Monday, March 11, 2019
Court of Appeal:
Fifth District Opinion Conflicts With One Filed Jan. 25 by Fourth District’s Div. One; That Opinion, Justice Peña Asserts, Contravenes Supreme Court Decision
By a MetNews Staff Writer
The Fifth District Court of Appeal on Friday created a split among the districts by holding that a defendant who is sentenced pursuant to a plea bargain, and waives his right of appeal, may not later invoke a recently enacted statute which would reduce the penalty.
Justice Rosendo Peña Jr. wrote:
“This case recalls the proverb, ‘You can’t have your cake and eat it too.’ The question presented: Where a defendant negotiates a plea for a stipulated sentence and waives the right to appeal the sentence, may the defendant take advantage of a favorable sentencing law enacted thereafter (which may otherwise apply retroactively under ordinary circumstances)? We think not.”
The opinion rejects the contention by defendant Deanna Twilla Barton that her stipulated sentence of eight years and eight months for drug offenses, imposed on Oct. 23, 2017, should be shaved by six years, reflecting invalidation of her two three-year enhancements, under legislation effective Jan. 1, 2018.
Fourth District’s Decision
Peña noted that this conflicts with a Jan. 25 decision of the Fourth District’s Div. One in People v. Wright. There, the appellant, Justin Michael Wright, pled guilty to transporting a controlled substance and admitted a prior conviction, which triggered a three-year enhancement. Under the same enactment invoked by Barton—S.B. 180—Wright’s enhancement was no longer authorized as of Jan. 1, 2018.
In an opinion vacating Wright’s sentence and remanding for a new sentencing, Justice Gilbert Nares wrote:
“Wright’s waiver of his right to appeal his stipulated sentence cannot be construed as applying to a sentencing error of which he had no notice when he signed the plea agreement. Nothing in the record suggests that the parties considered or addressed the possibility that future legislation might abolish the required three-year enhancement for Wright’s prior felony drug conviction.”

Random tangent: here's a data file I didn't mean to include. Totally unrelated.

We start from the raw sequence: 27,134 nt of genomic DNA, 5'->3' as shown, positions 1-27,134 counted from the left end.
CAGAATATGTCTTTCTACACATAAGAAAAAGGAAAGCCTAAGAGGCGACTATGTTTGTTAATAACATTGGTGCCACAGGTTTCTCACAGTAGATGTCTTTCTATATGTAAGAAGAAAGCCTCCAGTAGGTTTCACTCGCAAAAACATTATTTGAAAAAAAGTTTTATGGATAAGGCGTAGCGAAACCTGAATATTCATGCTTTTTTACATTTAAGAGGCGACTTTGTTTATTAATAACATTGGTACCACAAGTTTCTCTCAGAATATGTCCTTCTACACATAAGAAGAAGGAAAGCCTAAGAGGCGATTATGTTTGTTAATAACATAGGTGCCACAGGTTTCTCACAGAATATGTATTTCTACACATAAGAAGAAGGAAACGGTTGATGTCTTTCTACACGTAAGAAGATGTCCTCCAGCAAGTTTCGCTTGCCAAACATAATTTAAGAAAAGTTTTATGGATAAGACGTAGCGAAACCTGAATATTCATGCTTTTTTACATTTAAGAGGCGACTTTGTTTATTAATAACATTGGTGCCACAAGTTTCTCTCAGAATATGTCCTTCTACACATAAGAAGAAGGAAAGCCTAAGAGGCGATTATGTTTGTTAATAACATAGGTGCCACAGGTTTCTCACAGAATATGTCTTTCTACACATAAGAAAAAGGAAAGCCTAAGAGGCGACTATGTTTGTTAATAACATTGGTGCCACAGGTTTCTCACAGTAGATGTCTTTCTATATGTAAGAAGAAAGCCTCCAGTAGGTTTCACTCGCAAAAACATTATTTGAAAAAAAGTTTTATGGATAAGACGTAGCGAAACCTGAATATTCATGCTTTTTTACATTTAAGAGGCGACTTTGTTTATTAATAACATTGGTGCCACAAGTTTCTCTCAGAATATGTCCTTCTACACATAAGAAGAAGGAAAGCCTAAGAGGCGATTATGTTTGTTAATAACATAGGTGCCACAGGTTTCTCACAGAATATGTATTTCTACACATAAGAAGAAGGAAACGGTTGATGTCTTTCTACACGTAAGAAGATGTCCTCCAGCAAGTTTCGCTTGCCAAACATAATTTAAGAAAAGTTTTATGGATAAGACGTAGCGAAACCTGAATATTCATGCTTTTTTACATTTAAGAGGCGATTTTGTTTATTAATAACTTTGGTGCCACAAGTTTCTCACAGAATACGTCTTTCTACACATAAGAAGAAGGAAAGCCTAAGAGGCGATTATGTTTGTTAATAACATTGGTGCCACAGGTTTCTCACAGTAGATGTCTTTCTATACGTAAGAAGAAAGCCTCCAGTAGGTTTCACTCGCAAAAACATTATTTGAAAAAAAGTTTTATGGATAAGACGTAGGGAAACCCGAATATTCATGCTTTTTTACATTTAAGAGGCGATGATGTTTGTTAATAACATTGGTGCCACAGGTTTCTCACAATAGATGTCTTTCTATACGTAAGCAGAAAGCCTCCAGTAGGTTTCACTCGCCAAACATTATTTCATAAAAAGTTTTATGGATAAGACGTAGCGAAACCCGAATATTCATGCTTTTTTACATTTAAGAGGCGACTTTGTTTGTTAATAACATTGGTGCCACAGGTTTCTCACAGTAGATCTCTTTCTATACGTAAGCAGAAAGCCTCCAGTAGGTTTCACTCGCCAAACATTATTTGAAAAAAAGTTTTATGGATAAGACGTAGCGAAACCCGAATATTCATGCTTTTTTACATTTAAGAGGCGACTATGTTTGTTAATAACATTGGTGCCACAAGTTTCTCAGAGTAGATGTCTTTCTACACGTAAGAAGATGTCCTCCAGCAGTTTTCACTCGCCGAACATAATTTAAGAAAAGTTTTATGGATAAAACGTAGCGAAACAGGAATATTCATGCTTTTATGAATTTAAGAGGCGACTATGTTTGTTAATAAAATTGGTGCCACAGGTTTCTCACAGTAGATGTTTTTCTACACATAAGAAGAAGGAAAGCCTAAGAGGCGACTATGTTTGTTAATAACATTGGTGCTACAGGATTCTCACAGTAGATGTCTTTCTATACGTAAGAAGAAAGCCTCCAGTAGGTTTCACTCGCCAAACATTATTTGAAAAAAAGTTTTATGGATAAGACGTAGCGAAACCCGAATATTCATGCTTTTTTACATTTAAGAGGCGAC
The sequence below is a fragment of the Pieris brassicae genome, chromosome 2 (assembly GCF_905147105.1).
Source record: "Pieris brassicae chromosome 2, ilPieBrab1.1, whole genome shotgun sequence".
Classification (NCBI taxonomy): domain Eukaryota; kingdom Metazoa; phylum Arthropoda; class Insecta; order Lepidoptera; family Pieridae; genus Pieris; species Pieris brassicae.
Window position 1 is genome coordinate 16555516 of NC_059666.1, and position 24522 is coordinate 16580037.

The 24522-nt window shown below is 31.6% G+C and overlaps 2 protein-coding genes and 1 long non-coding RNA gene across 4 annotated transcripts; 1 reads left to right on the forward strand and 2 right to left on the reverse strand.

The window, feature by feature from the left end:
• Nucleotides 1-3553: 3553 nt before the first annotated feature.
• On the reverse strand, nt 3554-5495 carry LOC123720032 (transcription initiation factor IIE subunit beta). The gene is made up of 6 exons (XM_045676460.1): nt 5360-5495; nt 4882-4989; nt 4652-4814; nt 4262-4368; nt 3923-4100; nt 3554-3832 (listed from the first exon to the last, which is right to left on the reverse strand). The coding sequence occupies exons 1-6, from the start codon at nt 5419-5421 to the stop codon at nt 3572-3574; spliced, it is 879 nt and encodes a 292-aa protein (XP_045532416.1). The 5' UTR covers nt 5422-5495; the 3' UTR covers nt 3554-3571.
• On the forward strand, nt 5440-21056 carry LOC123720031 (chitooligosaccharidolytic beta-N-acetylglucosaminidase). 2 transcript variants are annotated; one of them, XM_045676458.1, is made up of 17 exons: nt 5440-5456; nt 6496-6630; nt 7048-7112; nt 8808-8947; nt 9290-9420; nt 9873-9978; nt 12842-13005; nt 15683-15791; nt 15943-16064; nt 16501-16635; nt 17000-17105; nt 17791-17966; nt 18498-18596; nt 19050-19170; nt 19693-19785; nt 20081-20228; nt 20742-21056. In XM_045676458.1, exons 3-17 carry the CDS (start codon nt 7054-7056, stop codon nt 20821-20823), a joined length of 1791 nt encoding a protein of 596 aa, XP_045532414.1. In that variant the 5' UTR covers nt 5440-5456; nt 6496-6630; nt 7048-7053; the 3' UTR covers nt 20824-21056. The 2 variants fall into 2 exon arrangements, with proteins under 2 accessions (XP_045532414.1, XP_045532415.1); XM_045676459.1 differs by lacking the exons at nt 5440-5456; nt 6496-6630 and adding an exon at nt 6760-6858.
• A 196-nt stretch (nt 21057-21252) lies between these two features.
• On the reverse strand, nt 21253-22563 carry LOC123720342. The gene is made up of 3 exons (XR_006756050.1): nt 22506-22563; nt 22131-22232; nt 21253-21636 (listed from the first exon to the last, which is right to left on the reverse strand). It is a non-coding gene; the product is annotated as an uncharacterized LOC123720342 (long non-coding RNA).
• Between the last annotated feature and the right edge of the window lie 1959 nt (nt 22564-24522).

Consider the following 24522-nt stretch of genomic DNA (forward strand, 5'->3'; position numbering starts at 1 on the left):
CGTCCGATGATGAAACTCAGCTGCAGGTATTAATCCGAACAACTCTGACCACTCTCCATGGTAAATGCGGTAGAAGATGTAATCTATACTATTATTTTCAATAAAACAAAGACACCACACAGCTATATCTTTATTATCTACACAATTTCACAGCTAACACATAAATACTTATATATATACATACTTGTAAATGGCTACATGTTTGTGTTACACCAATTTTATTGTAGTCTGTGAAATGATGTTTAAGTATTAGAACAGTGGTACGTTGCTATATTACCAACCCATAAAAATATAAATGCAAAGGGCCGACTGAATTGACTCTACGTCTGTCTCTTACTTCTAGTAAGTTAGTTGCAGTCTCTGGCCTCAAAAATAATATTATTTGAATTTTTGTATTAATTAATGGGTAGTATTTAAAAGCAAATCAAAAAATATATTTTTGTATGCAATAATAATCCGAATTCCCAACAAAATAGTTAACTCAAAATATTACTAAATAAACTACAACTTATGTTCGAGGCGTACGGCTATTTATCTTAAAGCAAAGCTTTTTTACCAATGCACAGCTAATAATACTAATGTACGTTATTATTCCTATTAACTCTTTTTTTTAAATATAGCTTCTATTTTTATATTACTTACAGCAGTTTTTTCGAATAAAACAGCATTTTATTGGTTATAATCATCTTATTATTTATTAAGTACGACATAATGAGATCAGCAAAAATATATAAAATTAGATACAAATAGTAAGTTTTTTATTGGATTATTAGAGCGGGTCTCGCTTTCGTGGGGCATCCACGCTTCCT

“If parties to a plea agreement want to insulate the agreement from future changes in the law they should specify that the consequences of the plea will remain fixed despite amendments to the relevant law.”
High Court Decision
Rejecting Nares’s reasoning, Peña said “the breadth of the Wright holding conflicts” with the California Supreme Court’s 1996 decision in People v. Panizzon which, he wrote, is “controlling and dispositive.”
There, a defendant agreed to a specified prison term waiving his right to appeal. He then appealed, arguing that his sentence was impermissibly disproportionate to that of his co-defendants. The Court of Appeal affirmed; the Supreme Court reversed, directing that the Court of Appeal dismiss the appeal.
Then-Justice Marvin Baxter wrote:
“Not only did the plea agreement in this case specify the sentence to be imposed, but by its very terms the waiver of appellate rights also specifically extended to any right to appeal such sentence. Thus, what defendant seeks here is appellate review of an integral element of the negotiated plea agreement, as opposed to a matter left open or unaddressed by the deal.”
He said that “both the length of the sentence and the right to appeal the sentence are issues that cannot fairly be characterized as falling outside of defendant’s contemplation and knowledge when the waiver was made.”
Nares’s Opinion Questioned
In Friday’s decision, Peña said:
“Under Panizzon, a waiver of the right to appeal a stipulated sentence is sufficient to bar a claim of “‘future sentencing error,’” i.e., a claim that events occurring subsequent to the waiver have altered the legality of the sentence. According to Wright, it is no longer enough to specifically waive the right to appeal a stipulated sentence; parties must now expressly identify the type of sentencing error contemplated by the waiver.
“Furthermore, Wright dismisses out of hand the possibility of an implied understanding that waiving the right to appeal a stipulated sentence necessarily includes a claim based on subsequent changes in the law. The very purpose of negotiating a waiver of the right to appeal a sentence is to preclude any future claims of sentencing error.”
The appeal, Peña announced, was dismissed.
The case is People v. Barton, F076599.
Wright was alluded to in an opinion handed down Wednesday by Div. Six of this district’s Court of Appeal. It dismissed the appeal of a woman who stipulated to an 18-year sentence, then appealed based on 2018 legislation, S.B. 1393, which she argued, gives the trial court discretion to strike her five-year enhancement.
The appeal was dismissed based on appellant Gloria Nyleen Kelly’s failure to obtain a certificate of probable cause, required where a defendant challenges a sentence to which he or she consented.
Justice Kenneth Yegan wrote:
“Unlike Wright, appellant did not request or obtain a certificate of probable cause. Pursuant to principles of stare decisis we are bound to follow the Supreme Court’s holding in Panizzon….S.B. 1393 does not overrule Panizzon or the certificate of probable cause statute….In Wright,…the change in the law mandated that the three-year enhancement be stricken because it was ‘unauthorized.’…Here, the change in the law (S.B. 1393) vests the trial court with the discretion to strike one or both five-year enhancements, but it is not mandatory.”
That case is People v. Kelly, 2019 S.O.S. 1063.
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